Mitchell does not dispute that he committed the errors described above; rather, he disputes the gravity and exceptional nature of the mistakes. For instance, Mitchell asserts that the incorrect ticket that he processed on August 11, 2004 was a type of error ―not uncommon for his co-workers.‖ Pl. Resp. Facts ¶ 17; Mitchell Dep. at 168:14-23. With respect to his repeated e-mails to the Technology Infrastructure distribution list, Mitchell minimizes the impact of the mistakes, asserting that ―in most cases, the only problem with sending an e-mail to the wrong distribution list [i]s that it creates clutter.‖ Pl. Resp. Facts ¶ 26; Mitchell Dep. at 58:5-9. Regarding the tickets which Toney specifically advised Mitchell that he had failed to process and which prompted her request for him to take extra steps to close them, he avers only that the ―amount of time required to close a ticket varies depending upon the ticket.‖ Pl. Resp. Facts ¶ 18; Mitchell Dep. at 153:5-16. With respect to Toney's inability to contact him during his January 15, 2005 on-call duty, Mitchell acknowledged that he should have been reachable at the time Toney was attempting to contact him. Mitchell Dep. at 65:13-22. He asserts, however, that it was not uncommon for people in his department to be unreachable while on call, and that that incident was the first time he had been unavailable to meet his duties as the on-call associate. Id. at 172:15-173:24; see also Pl. Resp. Facts ¶ 30.*fn5 Mitchell emphasizes that the other errors were easy to make and caused insignificant harm to the company, or in some cases, none at all. Pl. Resp. Facts ¶¶ 21, 23, 24, 26.
Meanwhile, Mitchell asserts that between October 2004-shortly after the time in which UBS now asserts that he began underperforming-and January 2005, he and Sacher had a series of one-on-one meetings. Def. Facts ¶ 40; Mitchell Dep. at 101:8-9, 109:15-20, 156:4-10. He states that during these meetings, Sacher would begin ―ranting and raving and shouting,‖ but he cannot recall precisely what Sacher said other than that he called Mitchell ―absentminded,‖ ―forgetful,‖ and ―slow.‖ Def. Facts ¶¶ 41, 48; Pl. Resp. Facts ¶ 48; Mitchell Dep. at 101:19-103:23, 184:22-187:1. At his deposition, Mitchell described Sacher's demeanor at the first meeting, and his own reaction thereto, as follows:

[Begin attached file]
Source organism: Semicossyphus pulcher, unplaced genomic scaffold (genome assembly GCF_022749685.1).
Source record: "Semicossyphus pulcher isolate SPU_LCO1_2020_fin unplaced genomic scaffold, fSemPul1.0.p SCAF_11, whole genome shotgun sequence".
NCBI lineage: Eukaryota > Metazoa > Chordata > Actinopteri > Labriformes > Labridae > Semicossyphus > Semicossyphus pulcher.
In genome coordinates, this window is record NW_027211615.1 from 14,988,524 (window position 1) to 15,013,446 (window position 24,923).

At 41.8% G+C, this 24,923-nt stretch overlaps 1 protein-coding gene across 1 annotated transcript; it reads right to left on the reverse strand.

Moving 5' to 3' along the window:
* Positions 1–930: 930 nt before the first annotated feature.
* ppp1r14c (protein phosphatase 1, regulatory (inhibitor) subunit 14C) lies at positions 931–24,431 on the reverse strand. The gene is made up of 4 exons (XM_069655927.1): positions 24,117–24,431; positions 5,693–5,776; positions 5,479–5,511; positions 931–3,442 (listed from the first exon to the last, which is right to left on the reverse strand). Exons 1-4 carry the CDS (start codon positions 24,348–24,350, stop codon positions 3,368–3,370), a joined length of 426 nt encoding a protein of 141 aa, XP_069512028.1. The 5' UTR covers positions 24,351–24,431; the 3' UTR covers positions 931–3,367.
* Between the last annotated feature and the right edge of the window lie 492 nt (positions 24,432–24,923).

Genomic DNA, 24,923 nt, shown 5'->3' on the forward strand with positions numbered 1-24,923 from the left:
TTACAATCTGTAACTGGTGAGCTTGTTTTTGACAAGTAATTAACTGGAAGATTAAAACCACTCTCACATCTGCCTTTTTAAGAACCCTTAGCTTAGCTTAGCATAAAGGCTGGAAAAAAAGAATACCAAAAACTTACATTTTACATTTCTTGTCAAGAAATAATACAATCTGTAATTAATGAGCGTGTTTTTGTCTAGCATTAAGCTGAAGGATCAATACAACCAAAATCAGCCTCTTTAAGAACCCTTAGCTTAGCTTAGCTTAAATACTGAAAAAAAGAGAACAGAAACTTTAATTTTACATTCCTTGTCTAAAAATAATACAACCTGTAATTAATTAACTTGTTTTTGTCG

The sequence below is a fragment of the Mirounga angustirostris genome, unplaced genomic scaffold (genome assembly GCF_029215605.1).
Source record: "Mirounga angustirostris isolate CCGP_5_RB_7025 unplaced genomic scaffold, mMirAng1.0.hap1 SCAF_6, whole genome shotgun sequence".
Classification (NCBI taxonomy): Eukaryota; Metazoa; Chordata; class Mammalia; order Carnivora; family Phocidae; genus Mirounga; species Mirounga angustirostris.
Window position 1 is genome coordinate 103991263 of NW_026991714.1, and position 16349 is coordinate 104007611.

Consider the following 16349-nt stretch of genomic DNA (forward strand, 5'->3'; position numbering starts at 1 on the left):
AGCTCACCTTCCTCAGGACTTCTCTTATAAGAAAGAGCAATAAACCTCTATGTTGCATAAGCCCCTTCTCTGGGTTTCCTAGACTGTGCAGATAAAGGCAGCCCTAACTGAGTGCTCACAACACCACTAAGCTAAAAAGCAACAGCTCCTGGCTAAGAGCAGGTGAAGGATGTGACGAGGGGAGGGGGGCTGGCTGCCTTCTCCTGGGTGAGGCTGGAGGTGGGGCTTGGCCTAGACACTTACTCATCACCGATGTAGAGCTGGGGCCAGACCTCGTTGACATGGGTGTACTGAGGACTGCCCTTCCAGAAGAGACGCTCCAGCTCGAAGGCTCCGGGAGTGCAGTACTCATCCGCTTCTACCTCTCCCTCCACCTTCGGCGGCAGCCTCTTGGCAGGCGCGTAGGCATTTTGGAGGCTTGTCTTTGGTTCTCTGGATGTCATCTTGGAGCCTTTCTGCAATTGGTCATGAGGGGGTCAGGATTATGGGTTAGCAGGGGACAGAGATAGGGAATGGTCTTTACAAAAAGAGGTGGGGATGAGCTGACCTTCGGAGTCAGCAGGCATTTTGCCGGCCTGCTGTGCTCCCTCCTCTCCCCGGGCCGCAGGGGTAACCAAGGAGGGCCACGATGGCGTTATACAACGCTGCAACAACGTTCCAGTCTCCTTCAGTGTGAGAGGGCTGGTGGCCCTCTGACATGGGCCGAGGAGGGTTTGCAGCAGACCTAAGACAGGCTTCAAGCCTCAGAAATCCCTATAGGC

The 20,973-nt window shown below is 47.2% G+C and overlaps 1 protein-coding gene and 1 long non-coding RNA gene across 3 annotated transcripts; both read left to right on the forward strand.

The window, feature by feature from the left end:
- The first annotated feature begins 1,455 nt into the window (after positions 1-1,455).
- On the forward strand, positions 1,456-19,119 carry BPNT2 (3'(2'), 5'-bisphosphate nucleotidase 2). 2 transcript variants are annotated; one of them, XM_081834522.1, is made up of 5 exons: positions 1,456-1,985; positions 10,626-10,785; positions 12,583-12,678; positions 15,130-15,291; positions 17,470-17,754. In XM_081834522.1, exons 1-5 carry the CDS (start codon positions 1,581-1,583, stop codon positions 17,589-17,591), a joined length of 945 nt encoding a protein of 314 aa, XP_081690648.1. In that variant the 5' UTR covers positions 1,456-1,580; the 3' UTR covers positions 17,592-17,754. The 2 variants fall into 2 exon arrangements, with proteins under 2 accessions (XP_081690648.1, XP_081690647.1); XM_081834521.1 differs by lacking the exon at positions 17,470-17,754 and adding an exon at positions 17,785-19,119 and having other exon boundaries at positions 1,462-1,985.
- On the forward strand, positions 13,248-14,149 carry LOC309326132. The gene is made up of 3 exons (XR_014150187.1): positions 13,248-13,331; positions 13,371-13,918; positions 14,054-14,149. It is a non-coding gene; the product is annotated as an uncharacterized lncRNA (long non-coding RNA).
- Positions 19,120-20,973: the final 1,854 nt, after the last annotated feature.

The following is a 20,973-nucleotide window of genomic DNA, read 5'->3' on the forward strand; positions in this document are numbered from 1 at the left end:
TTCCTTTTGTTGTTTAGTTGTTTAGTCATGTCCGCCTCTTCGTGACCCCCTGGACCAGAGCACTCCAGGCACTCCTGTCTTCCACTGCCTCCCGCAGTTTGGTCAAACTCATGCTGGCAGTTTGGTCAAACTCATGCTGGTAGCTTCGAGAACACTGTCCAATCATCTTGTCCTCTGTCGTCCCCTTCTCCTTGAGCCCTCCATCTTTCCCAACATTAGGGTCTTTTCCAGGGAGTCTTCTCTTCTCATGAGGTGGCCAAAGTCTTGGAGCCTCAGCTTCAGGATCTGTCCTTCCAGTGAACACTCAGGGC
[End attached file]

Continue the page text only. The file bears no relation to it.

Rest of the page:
I was called into his office. The door was closed. And he started one of his rants. And he was complaining about, oh, mistakes, not crossing the Ts or dotting the Is or a typo or a date that was off or something like that. And it was not constructive. . . . To my opinion, it was irrational. . . . He was using a very loud voice. . . . I was appalled and bewildered.
Mitchell Dep. at 156:11-157:13; Def. Facts ¶ 42; Pl. Resp. Facts ¶ 42. When pressed as to what Sacher actually said, this exchange followed:
Q: So he called you into his office. And tell me what you can recall was said in the conversation as closely as you can recall it as if I was listening to it.
A: That's the problem. A lot of what he said didn't make a lot of sense.
Q: Regardless of whether it made sense --
Q: -- can you tell me what he said?
Q: You can't recall what ...